How Growing Up in a Military Family Has Shaped My Journalism Career and Parenthood Journey
I consider it one of the great blessings in life that I grew up in a military family. My father, an infectious disease doctor, was drafted during the Vietnam War and then decided to stay in the Army for another 30 years. And because of that, I’ve had a strong connection to the military my whole life. I was even born at Walter Reed National Military Medical Center in Washington, D.C.
If I had to point to one big experience that really changed my life, it would be our family's move to Seoul, South Korea when I was 10. We lived on the Yongsan Garrison military base for two years. In Korea, students are required to start learning English once they're in middle school, and my mom met someone who was looking for a child to create English language tapes. So, I got a job recording these English language tapes, and then ultimately an English language television show, which appeared on a PBS-like station.
That proved to be a formative experience and opened my eyes to the world. I learned the value of hard work and independence because I got paid for the recordings. It wasn't a lot, but it was enough that I could go buy my favorite cassette tapes—Madonna, Jack Wagner, Lionel Richie. It also served as a primer on how to be a broadcaster. By the time I got to college, I realized, like many young adults, I wasn't quite sure what I wanted to do. So, I dipped my toes in a lot of different things. I worked at the World Bank, at a law firm, and then, I interned at ABC News on This Week with David Brinkley. That was the beginning of my journalism career.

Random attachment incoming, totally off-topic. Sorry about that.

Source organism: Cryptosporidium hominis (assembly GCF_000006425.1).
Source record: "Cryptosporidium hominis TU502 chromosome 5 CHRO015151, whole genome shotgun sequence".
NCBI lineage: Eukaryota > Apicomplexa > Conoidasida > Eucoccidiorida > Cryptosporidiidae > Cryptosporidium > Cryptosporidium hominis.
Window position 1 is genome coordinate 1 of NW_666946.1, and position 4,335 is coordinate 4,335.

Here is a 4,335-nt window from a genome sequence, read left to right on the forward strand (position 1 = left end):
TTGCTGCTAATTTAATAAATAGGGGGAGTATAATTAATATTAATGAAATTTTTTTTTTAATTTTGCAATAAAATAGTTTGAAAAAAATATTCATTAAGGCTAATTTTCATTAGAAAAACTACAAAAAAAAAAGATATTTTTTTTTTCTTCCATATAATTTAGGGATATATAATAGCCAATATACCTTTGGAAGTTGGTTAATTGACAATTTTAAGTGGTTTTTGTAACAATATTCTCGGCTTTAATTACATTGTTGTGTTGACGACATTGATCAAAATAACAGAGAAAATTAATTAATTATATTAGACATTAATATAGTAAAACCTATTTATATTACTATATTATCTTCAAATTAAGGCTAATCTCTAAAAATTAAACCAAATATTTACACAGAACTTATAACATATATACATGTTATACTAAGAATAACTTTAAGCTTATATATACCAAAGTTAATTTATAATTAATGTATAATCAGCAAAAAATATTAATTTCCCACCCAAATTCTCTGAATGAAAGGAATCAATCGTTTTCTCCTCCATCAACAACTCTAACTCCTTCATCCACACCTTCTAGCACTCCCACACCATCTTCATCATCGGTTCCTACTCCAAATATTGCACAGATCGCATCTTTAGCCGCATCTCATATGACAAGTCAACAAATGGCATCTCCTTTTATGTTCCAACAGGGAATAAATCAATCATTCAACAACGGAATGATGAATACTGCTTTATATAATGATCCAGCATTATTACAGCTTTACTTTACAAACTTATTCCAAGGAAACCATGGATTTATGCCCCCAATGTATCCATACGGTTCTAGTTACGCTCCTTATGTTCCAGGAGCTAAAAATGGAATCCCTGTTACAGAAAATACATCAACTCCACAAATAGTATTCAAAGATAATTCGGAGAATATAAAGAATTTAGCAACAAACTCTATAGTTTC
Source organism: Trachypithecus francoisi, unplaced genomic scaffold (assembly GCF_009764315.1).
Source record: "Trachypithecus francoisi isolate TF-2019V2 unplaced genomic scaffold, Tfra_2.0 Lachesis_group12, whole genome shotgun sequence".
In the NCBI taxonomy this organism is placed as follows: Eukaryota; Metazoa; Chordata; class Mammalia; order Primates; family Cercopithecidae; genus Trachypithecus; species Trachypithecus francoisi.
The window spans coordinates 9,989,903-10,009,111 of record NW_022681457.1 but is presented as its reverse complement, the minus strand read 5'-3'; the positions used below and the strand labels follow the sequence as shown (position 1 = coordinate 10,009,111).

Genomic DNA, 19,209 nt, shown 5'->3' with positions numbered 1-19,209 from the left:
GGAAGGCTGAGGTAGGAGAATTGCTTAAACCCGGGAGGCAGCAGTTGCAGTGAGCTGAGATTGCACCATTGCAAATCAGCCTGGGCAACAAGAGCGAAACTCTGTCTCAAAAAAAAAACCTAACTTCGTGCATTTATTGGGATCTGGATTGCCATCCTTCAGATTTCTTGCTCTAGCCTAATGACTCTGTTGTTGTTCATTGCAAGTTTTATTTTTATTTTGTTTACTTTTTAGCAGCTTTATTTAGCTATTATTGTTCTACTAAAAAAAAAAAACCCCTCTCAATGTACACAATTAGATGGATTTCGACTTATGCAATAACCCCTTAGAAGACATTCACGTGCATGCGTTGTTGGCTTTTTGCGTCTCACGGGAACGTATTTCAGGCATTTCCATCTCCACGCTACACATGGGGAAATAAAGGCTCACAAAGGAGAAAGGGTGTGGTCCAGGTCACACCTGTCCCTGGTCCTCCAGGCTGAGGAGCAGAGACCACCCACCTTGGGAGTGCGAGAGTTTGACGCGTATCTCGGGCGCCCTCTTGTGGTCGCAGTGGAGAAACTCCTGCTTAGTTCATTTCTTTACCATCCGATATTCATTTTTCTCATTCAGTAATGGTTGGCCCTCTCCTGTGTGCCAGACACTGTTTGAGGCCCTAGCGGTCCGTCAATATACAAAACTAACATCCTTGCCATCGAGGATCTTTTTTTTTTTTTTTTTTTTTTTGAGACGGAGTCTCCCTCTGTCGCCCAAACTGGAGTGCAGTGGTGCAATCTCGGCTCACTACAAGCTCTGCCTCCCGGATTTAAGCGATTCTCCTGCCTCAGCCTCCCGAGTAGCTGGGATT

One day, I was sent down to the White House for the afternoon. I was there in the little White House booth with Ann Compton, the longtime ABC News radio correspondent, and Brit Hume, who was then the White House correspondent for ABC News. And I got to go into the East Room of the White House where President Clinton was holding a press conference. I remember just thinking, "Oh my gosh, this is unbelievable. I'm in a room with the President of the United States!" Ann Compton ended up driving me home because her son had football practice nearby, and she offered a piece of advice that stuck in my head: "Keep everybody's name and telephone number, because you never know when you're going to run into those people again, and it'll serve you well."
In retrospect, I have found that to be true. The quality of your life is built on the quality of your relationships. And that opportunity and forging that relationship with Ann Compton led me to say, "Wow, journalism is something I'm really interested in."
And as I went on to pursue my career and became a mom, I continued to hold these experiences and a variety of early life lessons—rooted in my military family—in mind.
My parents have always firmly believed in the value of serving your country, the nobility of public service, and the idea that people sacrifice a lot to serve their country. With that in mind, I try to approach the people I interview with a sense of respect.